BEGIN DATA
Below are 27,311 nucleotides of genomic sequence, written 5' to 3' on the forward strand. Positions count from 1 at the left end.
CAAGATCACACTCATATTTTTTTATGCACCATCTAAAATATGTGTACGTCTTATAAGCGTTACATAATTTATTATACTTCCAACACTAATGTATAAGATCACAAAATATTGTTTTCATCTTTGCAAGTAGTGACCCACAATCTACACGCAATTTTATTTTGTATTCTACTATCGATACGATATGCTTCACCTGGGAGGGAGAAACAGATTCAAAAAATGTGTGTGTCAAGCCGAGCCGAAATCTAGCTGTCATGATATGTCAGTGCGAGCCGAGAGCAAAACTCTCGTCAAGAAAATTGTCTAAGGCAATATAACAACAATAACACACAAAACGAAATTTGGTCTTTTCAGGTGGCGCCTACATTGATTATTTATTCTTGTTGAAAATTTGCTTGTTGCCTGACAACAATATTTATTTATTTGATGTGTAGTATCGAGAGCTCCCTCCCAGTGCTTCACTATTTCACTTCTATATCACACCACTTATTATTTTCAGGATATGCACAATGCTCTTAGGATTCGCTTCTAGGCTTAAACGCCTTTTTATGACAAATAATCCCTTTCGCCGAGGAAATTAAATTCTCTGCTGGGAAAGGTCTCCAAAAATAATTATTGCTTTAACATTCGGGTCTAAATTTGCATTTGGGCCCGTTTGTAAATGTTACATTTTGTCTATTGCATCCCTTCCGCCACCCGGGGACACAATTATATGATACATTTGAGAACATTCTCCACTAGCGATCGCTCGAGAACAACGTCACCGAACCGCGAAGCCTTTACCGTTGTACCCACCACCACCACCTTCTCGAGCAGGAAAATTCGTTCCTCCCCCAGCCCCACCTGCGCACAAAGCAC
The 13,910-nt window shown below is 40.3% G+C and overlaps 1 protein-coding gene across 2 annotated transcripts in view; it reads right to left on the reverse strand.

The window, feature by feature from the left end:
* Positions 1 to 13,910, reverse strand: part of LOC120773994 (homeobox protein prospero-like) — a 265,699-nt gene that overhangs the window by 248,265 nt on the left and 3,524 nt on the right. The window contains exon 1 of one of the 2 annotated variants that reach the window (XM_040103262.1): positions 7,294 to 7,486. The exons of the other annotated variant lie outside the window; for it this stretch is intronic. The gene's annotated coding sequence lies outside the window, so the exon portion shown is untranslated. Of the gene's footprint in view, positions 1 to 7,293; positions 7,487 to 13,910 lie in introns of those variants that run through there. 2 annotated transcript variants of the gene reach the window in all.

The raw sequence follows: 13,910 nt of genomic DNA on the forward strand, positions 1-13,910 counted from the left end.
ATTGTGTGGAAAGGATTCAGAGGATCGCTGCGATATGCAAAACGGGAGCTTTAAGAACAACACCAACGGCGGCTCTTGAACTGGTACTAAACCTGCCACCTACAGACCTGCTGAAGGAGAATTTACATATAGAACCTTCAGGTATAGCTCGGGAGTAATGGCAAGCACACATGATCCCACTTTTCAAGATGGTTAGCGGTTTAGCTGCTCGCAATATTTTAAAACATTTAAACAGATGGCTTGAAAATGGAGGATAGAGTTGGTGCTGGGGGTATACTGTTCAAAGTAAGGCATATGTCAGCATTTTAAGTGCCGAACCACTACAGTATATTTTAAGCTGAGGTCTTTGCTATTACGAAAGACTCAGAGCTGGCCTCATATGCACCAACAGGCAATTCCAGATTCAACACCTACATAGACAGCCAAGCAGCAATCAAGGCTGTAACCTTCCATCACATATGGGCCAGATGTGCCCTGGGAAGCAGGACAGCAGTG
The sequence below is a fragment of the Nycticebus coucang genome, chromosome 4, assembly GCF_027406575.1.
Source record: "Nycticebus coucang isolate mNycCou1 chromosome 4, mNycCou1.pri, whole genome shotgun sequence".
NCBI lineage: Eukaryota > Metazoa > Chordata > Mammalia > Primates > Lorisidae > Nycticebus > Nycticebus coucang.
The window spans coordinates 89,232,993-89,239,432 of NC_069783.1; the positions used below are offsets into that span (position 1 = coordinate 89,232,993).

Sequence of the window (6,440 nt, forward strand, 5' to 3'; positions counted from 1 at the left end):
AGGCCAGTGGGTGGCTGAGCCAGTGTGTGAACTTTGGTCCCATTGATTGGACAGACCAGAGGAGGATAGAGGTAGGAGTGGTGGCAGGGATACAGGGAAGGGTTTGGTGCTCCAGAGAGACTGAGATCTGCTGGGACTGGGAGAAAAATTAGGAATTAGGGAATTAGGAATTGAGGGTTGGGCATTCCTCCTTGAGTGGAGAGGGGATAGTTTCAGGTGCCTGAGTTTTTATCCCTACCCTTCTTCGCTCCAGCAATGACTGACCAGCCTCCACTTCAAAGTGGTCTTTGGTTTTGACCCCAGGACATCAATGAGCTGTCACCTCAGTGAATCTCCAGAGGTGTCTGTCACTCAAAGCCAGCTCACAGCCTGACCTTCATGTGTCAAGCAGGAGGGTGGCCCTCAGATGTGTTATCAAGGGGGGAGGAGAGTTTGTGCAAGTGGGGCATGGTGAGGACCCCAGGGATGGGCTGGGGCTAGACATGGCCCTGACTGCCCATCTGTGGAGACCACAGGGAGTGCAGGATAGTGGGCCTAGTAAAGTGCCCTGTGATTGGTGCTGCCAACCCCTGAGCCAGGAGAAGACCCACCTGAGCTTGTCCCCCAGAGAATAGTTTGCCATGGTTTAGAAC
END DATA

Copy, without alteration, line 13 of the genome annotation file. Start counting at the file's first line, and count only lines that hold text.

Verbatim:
AGGCCAGTGGGTGGCTGAGCCAGTGTGTGAACTTTGGTCCCATTGATTGGACAGACCAGAGGAGGATAGAGGTAGGAGTGGTGGCAGGGATACAGGGAAGGGTTTGGTGCTCCAGAGAGACTGAGATCTGCTGGGACTGGGAGAAAAATTAGGAATTAGGGAATTAGGAATTGAGGGTTGGGCATTCCTCCTTGAGTGGAGAGGGGATAGTTTCAGGTGCCTGAGTTTTTATCCCTACCCTTCTTCGCTCCAGCAATGACTGACCAGCCTCCACTTCAAAGTGGTCTTTGGTTTTGACCCCAGGACATCAATGAGCTGTCACCTCAGTGAATCTCCAGAGGTGTCTGTCACTCAAAGCCAGCTCACAGCCTGACCTTCATGTGTCAAGCAGGAGGGTGGCCCTCAGATGTGTTATCAAGGGGGGAGGAGAGTTTGTGCAAGTGGGGCATGGTGAGGACCCCAGGGATGGGCTGGGGCTAGACATGGCCCTGACTGCCCATCTGTGGAGACCACAGGGAGTGCAGGATAGTGGGCCTAGTAAAGTGCCCTGTGATTGGTGCTGCCAACCCCTGAGCCAGGAGAAGACCCACCTGAGCTTGTCCCCCAGAGAATAGTTTGCCATGGTTTAGAAC